Technically, the Jets and Dolphins weren’t allowed to trade Rosenhaus until the Chiefs agreed to his proposed trade package. So everything depended on a “yes” from Hill. He didn’t have a no-trade clause, but he gained clout once he was allowed to negotiate a contract with other teams.

The Jets wanted to travel to South Florida to meet with Hill at his home for a face-to-face recruiting trip, or at least take him to New Jersey, but those meetings never took place. They suggested a video call with some of the coaches, but Rosenhaus preferred to be the point man and relay the information to Hill. The Chiefs were sensitive to the idea of ​​teams talking directly to Hill. The Jets, who have a good working relationship with Rosenhaus, didn’t make a fuss.

For the most part, it was Douglas and Rosenhaus, one by one. David Socie, the Jets’ senior director of football administration, was involved in the actual contract negotiations.

The Jets’ sales pitch centered on their young, local talent and how Hill could have been the player who started it all. They want to become a destination team, and their feeling at the time was that a player of Hill’s magnitude could have set the trend. They put on an “impressive performance,” according to Rosenhaus.

Hill would have been their biggest wide receiver star since Keyshawn Johnson in 1999. Since then, they’ve only had one Pro Bowl season from a wide receiver: Brandon Marshall in 2015. Hill would have been a big box office hit for a franchise looking for one. identity.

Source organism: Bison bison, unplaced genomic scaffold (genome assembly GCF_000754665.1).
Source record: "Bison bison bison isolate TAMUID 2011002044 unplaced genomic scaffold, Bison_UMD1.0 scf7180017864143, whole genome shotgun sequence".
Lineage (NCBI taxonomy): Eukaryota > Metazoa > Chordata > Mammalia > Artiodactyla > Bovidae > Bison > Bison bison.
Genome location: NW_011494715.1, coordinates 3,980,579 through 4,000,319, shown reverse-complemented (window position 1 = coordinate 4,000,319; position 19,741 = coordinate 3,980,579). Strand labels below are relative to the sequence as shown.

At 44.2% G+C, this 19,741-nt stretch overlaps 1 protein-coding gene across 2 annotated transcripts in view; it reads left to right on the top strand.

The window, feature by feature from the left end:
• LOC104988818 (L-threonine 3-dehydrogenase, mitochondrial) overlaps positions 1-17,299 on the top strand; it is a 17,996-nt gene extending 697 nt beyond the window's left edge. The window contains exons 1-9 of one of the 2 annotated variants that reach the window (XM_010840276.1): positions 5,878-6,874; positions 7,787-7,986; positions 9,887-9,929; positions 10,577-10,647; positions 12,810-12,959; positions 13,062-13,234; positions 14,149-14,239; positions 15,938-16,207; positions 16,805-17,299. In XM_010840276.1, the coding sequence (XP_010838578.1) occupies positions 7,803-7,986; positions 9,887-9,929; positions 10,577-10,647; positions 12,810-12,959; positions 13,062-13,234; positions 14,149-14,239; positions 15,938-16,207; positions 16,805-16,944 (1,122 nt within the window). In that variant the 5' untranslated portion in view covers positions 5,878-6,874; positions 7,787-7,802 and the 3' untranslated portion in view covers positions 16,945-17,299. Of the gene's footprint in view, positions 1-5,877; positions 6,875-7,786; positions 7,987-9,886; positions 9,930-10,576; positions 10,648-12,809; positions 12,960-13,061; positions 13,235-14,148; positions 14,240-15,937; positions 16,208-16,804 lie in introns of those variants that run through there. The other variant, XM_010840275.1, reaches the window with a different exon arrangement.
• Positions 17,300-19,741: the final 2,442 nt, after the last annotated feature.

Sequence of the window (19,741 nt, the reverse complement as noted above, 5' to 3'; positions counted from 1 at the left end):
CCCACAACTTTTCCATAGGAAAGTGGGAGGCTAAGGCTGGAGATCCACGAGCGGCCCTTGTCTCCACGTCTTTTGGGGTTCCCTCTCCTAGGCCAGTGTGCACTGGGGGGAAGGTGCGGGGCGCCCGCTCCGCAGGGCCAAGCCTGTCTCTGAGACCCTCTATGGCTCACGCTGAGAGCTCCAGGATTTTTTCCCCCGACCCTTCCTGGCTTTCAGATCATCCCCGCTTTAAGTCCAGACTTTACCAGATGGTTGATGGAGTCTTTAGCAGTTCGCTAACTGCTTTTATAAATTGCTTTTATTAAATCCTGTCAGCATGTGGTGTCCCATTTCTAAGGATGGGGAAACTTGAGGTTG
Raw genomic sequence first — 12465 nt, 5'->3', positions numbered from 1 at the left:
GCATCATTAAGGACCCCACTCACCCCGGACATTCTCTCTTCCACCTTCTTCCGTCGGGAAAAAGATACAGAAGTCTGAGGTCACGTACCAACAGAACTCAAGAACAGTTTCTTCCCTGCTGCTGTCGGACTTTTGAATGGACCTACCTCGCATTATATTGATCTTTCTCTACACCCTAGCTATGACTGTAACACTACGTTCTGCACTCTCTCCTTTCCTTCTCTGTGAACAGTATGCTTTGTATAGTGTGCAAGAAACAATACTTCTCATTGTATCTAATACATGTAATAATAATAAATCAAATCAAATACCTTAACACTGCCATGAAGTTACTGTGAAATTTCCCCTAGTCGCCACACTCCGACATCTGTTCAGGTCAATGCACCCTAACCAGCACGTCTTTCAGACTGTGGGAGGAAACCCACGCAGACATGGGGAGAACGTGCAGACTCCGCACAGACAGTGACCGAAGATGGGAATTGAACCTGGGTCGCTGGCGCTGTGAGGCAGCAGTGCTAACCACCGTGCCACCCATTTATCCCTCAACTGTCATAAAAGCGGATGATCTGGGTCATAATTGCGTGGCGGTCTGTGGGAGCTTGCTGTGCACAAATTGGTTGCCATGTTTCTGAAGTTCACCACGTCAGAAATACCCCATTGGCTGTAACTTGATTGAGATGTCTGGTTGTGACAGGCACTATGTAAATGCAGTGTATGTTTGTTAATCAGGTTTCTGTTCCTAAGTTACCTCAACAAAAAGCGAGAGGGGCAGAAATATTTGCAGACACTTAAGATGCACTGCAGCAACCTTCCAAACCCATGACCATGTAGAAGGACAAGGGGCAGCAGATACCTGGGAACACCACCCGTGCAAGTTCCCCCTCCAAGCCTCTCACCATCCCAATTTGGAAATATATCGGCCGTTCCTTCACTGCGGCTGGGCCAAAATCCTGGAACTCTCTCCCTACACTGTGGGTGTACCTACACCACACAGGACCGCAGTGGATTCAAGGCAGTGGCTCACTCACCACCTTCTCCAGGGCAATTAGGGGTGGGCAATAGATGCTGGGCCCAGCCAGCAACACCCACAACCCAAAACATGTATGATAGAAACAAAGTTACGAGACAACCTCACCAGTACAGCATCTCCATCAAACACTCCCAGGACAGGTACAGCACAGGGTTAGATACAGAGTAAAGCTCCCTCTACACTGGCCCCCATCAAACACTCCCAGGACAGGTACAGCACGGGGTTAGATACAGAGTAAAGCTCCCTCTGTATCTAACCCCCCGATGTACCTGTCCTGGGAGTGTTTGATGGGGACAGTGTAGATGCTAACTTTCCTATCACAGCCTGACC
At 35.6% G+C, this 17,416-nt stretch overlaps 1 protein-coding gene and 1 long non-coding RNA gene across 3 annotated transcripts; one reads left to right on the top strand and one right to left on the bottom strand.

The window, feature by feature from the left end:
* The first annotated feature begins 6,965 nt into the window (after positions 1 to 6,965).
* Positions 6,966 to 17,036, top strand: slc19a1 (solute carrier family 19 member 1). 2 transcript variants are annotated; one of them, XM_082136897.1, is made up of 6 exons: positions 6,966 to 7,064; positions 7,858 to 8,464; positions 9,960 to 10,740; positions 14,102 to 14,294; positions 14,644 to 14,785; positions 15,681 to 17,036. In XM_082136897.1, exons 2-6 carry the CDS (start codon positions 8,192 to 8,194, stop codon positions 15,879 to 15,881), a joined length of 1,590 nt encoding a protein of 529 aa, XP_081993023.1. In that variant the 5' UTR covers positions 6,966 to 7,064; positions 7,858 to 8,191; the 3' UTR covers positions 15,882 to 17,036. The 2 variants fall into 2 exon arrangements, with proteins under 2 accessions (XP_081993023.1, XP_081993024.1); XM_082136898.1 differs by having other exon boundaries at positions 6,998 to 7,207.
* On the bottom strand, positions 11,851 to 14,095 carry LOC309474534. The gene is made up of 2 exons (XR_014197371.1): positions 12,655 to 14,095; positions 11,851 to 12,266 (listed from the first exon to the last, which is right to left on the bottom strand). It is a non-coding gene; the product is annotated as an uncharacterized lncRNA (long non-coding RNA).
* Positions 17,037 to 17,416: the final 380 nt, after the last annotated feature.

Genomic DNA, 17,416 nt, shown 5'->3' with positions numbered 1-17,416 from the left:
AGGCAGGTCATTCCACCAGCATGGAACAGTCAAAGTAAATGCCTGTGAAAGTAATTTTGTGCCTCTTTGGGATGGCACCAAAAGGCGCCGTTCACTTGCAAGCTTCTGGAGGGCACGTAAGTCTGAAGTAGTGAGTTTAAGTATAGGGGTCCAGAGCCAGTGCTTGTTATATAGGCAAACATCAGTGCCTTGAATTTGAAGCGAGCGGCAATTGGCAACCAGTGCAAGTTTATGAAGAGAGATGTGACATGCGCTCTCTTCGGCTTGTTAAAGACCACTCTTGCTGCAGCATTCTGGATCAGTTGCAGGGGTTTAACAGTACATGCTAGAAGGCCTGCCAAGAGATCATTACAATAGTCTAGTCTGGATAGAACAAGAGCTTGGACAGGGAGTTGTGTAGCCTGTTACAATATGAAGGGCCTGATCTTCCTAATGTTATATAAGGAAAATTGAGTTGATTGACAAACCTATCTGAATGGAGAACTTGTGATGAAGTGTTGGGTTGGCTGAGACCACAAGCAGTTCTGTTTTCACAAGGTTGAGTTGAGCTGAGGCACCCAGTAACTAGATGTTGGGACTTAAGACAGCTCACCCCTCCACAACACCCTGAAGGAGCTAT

“Tyreek was interested and heard a lot of good things about the coaching staff and the direction the team was going,” Rosenhaus said. “… We really felt, Tyreek, his family and I, that New York would be a great fit for him. Obviously, they needed another great playmaker and signature player at that point. He would have been the face of the franchise, which It was attractive. So there was a lot of exciting stuff about it. Ultimately, it came down to a close call.”

Rosenhaus did his own homework and contacted Jets wide receiver Braxton Berrios, a client, for information on quarterback Zach Wilson. When a receiver picks a new team, the quality of the quarterback is important. However, it is not as important as the money, which usually drives the deal.

The Jets offered essentially the same deal that Hill signed with the Dolphins: a four-year, $120 million extension, a record for a receiver. It included $52.5 million in fully guaranteed money. The Jets were willing to go dollar for dollar with the Dolphins; they even offered a bigger Pro Bowl incentive than Miami. Rosenhaus characterized the Jets’ offer as “very competitive.”